Parts of LETTING GO by Belinda Tors, particularly the beginning, were difficult at times to follow with the switch back. I found myself reading about one person and then in an instant I was reading about another wondering why the story wasn’t matching up, and then had to re-read. The author did not transition well at these points.

Margery Arturo has two children and an abusive husband, Tony. Finally, summoning her courage and her meager resources, she leaves her husband of twenty years while he is away on a business trip out of state. With her teenage daughter, Lola, Margery manages to find an apartment and get a job at a women’s shelter as a counselor. Things are starting to look up. But Tony continues to follow her wherever she goes and turns up at their daughter’s school. He makes threats and refuses to give her child support and monies he owes her in a divorce settlement. Margery soon learns that leaving a violent husband has more risks than possibly getting beaten up or killed after she departs. Will Margery be able to make it on her own?

While the book is grammatically sound, I felt the story was shallow. In the beginning, I liked Margery and understood her plight. Then, a pattern of neglecting her children began to take develop, even though it was at times for the greater good. I felt as a social worker, she was too lackadaisical about some of her daughter’s behavior and lacked rules and discipline making skills.

While the book is grammatically sound…

I think the book would have benefited had the author chosen a few key points to delve into, rather than glazing over them. In the end, I was totally blown away when the mother, again a trained social worker, told her boyfriend she didn’t want his kids living with them, rather than opening her heart and trying to be a positive influence in their lives. I really disliked Margery at this point of the book. I lack understanding how a mother can see unwanted children and not feel the need to at least try and give them a stable home, especially the children of the man she claims to love. For me, there is no balance between mother and social worker.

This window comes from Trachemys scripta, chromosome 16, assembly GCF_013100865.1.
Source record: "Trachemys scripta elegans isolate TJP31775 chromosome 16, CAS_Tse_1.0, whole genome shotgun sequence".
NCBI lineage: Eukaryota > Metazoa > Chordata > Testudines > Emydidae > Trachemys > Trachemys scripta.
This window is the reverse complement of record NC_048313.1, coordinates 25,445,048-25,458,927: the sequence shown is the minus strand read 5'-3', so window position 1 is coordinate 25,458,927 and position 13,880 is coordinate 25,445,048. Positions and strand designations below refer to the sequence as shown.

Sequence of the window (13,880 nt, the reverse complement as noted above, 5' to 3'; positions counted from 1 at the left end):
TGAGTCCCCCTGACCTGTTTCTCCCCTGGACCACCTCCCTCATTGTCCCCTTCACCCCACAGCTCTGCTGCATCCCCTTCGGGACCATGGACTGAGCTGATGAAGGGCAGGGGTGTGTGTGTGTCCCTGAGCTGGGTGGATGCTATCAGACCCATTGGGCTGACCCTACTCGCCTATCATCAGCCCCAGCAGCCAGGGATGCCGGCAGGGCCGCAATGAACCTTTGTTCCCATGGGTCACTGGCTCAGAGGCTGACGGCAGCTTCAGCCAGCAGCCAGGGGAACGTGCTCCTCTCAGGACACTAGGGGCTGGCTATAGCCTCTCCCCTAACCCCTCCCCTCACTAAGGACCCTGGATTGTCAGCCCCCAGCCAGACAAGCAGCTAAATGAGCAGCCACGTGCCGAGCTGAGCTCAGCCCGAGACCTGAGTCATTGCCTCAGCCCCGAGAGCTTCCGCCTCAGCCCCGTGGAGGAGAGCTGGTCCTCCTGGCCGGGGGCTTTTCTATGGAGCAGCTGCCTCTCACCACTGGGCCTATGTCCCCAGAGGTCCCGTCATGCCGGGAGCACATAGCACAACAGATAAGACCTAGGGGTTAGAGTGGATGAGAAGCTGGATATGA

The ending was abrupt with a complete turnaround of the ex-husband “letting go” and moving on without sufficient storyline to allow the reader to process the change. I feel the story lacked depth and hesitate to give this book anything higher than 2-3 stars.

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About the Reviewer

Donna McBroom-Theriot
Writer. Book Reviewer. Southern Lady. Connoisseur of Chocolate. My Life is like an episode of "I love Lucy!" I'm a writer, book reviewer, and a Southern Lady who loves her Sweet Tea. My blog, My Life. One Story at a Time. is where I've been writing short stories since 2009. As luck would have it, the very first short story I wrote was published within months of my writing it. This quote pretty much sums me up: "Deep in my heart, I know there’s no promise I’ll be free from trouble in this life. In fact, I’m usually either getting out of trouble, currently in trouble, or about to meet trouble around the next corner." Well, you know that old saying, "The road to Hell is paved with good intentions" - that road is usually the one I'm on! And, as much I used to mock (we all grow up eventually) the Cajun dialect, 15 years ago, I found myself marrying the sweetest Cajun boy - complete with the requisite white trawl boots and a trawl boat. I love writing stories about the South and life with our two German Shepherds, and the four kids who meander in and out of our lives as they live their own journeys. Most days you'll find me out on the front porch swing, with the dogs at my feet, a tall glass of sweet iced tea close by, and a good book. It's what life in the South is all about. - See more at: